# Convolution Kernel Mask Operation

A powerful array of image-processing technologies utilize **multipixel** operations with convolution kernel masks, in which each output pixel is altered by contributions from a number of adjoining input pixels. These types of operations are commonly referred to as **convolution** or **spatial convolution**. This interactive tutorial explores how a convolution operation is performed on a digital image.

The tutorial initializes with an ensemble of random pixel brightness values appearing in the **Input Image** window. The numerical brightness value of each pixel in the **Input Image** is displayed in the **Digital Image with Kernel Overlay** window. In the latter window, the currently selected kernel mask (indicated in red) is superimposed over an ensemble of pixels, where the central pixel lying under the convolution mask is highlighted in blue. The **Output Image** window displays the pixels that result from the convolution operation. Those pixels lying along the border of the **Output Image** window are not altered by the convolution operation, but are copied directly from the input image pixel ensemble. The pixels displayed in the **Output Image** window that result from the convolution operation are distinguished by a slight reddish coloration. To operate the tutorial, select a convolution kernel from the **Choose A Kernel** pull-down menu, and use the **Manual** or **Auto** buttons to advance the tutorial to the next step in the convolution process. When the **Auto** button is selected, the **Auto Speed** slider sets the rate at which the tutorial advances to the next step of the convolution operation. Clicking the **Reset** button will randomize the input pixel ensemble and will allow the user to restart the convolution operation.

In the simplest form, a two-dimensional convolution operation on a digital image utilizes a **box convolution kernel**. Convolution kernels typically feature an odd number of rows and columns in the form of a square, with a 3 × 3 pixel mask (convolution kernel) being the most common form, but 5 × 5 and 7 × 7 kernels are also frequently employed. The convolution operation is performed individually on each pixel of the original **input** image, and involves three sequential operations, which are presented in Figure 1. The operation begins when the convolution kernel is overlaid on the original image in such a manner that the center pixel of the mask is matched with the single pixel location to be convolved from the input image. This pixel is referred to as the **target pixel** (monitor the **Position Kernel Mask** step in the tutorial).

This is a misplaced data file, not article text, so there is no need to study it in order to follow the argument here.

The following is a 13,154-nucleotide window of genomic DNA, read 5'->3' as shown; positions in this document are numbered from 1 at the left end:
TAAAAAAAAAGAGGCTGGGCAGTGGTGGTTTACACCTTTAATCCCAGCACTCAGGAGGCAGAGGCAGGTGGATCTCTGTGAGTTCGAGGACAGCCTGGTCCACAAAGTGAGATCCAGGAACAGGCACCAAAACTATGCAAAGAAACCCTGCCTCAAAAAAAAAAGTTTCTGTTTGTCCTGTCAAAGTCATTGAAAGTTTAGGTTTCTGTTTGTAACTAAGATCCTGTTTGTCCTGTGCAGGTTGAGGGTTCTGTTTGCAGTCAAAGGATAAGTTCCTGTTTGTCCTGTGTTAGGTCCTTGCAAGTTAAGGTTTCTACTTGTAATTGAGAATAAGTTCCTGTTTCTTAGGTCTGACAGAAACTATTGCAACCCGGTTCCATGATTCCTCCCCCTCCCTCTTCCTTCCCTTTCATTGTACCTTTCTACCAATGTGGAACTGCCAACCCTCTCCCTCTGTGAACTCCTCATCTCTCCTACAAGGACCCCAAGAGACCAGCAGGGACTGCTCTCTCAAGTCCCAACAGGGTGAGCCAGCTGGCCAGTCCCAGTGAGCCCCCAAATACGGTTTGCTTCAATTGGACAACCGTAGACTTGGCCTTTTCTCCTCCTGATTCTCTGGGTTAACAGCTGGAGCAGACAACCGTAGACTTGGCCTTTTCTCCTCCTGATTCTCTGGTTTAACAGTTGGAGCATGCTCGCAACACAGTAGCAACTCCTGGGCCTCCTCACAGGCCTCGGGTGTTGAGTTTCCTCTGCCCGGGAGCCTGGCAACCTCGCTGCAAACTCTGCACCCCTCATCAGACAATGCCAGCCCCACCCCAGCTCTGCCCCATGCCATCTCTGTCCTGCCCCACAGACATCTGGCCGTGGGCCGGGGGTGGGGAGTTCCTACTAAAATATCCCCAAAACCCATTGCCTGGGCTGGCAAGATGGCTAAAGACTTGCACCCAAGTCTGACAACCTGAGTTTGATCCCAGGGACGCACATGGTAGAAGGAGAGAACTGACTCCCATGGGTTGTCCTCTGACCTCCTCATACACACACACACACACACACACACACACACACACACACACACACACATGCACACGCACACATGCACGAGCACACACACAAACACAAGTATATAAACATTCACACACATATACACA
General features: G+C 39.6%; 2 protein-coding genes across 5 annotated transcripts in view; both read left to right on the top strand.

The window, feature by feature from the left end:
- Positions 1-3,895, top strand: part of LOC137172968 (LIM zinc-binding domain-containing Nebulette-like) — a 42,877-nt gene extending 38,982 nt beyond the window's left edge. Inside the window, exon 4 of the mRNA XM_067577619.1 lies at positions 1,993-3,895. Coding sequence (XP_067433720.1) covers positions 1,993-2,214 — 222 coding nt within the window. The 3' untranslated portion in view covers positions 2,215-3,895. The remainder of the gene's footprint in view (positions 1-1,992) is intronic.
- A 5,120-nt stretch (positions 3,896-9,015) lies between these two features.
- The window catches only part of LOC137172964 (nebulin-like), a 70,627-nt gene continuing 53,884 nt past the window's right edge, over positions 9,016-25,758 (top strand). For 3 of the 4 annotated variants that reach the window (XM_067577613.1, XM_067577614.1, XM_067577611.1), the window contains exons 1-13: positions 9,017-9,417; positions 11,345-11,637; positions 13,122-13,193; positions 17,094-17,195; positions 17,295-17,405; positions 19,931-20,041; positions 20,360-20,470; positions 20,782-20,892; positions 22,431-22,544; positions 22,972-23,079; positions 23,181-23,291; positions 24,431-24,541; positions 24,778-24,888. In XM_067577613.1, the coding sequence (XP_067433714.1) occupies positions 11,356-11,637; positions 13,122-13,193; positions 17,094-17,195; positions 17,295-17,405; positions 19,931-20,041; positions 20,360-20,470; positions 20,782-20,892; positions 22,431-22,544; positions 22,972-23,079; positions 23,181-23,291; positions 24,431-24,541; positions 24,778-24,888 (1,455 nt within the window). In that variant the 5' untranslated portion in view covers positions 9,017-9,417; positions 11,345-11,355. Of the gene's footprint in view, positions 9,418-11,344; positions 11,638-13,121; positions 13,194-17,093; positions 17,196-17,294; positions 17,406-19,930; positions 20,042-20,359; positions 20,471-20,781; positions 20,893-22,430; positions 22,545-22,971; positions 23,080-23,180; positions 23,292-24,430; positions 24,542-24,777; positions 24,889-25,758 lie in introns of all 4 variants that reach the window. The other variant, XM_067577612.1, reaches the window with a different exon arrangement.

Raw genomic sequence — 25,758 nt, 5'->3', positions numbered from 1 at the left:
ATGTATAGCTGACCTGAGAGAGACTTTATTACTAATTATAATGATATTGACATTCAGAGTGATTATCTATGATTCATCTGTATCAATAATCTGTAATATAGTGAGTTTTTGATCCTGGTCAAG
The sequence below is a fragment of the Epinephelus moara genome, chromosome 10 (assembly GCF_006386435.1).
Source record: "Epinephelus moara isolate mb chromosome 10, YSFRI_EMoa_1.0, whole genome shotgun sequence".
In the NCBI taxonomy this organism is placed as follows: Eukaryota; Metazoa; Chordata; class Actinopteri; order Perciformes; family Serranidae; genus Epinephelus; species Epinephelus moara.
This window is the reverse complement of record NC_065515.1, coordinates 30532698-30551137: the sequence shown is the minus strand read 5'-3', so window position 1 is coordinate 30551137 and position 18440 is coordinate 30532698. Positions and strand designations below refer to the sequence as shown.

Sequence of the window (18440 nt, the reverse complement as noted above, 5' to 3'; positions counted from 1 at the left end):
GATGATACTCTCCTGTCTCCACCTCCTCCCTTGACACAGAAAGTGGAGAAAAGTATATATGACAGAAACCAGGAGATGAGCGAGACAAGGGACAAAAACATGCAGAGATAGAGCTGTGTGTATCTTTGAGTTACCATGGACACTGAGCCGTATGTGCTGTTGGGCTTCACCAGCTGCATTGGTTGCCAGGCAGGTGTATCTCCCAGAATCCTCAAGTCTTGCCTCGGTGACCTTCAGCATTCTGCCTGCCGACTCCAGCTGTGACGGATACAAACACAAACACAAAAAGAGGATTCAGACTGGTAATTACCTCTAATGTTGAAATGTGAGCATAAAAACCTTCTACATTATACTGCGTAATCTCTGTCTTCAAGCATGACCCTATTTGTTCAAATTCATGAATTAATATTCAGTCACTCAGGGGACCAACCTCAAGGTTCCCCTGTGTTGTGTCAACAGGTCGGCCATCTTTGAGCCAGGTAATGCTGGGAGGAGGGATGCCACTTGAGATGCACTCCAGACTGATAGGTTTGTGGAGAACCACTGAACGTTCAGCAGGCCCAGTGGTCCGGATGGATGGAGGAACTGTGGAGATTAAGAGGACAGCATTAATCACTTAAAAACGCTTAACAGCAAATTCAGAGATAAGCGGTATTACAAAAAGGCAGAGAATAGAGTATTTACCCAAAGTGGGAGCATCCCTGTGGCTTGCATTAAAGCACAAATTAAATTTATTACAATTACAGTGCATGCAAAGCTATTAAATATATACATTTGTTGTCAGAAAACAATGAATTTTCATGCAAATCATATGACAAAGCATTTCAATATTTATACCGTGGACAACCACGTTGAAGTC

Next, each pixel integer value in the original (often termed the **source**) image is multiplied by the corresponding value in the overlying mask (the **Multiply Kernel with Image** step in the tutorial). In the third step, the sum of products from the second step is computed (the **Sum Products** step in the tutorial). Finally, the gray level value of the target pixel is replaced by the sum of all the products determined in the third step (the **Store Output Value** step in the tutorial). To perform a convolution on an entire image, this operation must be repeated for each pixel in the original image. Typically, the output gray level value is scaled to match the storage range, although this step is not illustrated in the tutorial.

In general, the numerical values utilized in convolution kernels tend to be integers with a divisor that can vary depending upon the desired operation. Also, because many convolution operations result in negative values (note that the value of a convolution kernel integer can be negative), offset values are often applied to restore a positive value. The smoothing convolution kernel included in the tutorial has a value of unity for each cell in the matrix, with a divisor value of 9 and an offset of zero. Kernel matrices for 8-bit grayscale images are often constrained with divisors and offsets that are chosen so that all processed values following the convolution fall between 0 and 255. Many of the popular software packages have user-specified convolution kernels designed to fine-tune the type of information that is extracted for a particular application.

Convolution kernels are useful for a wide variety of digital image processing operations, including smoothing of noisy images (spatial averaging) and sharpening of images by edge enhancement, utilizing Laplacian, sharpening, or gradient filters (convolution kernels). In addition, local contrast can be adjusted through the use of maximum, minimum, or median filters, and images can be transformed from the spatial to the frequency domain (in effect, performing a Fourier transformation) with convolution kernels. The total number of convolution kernels developed for image processing is enormous, but several filters enjoy widespread application among many of the popular image processing software packages.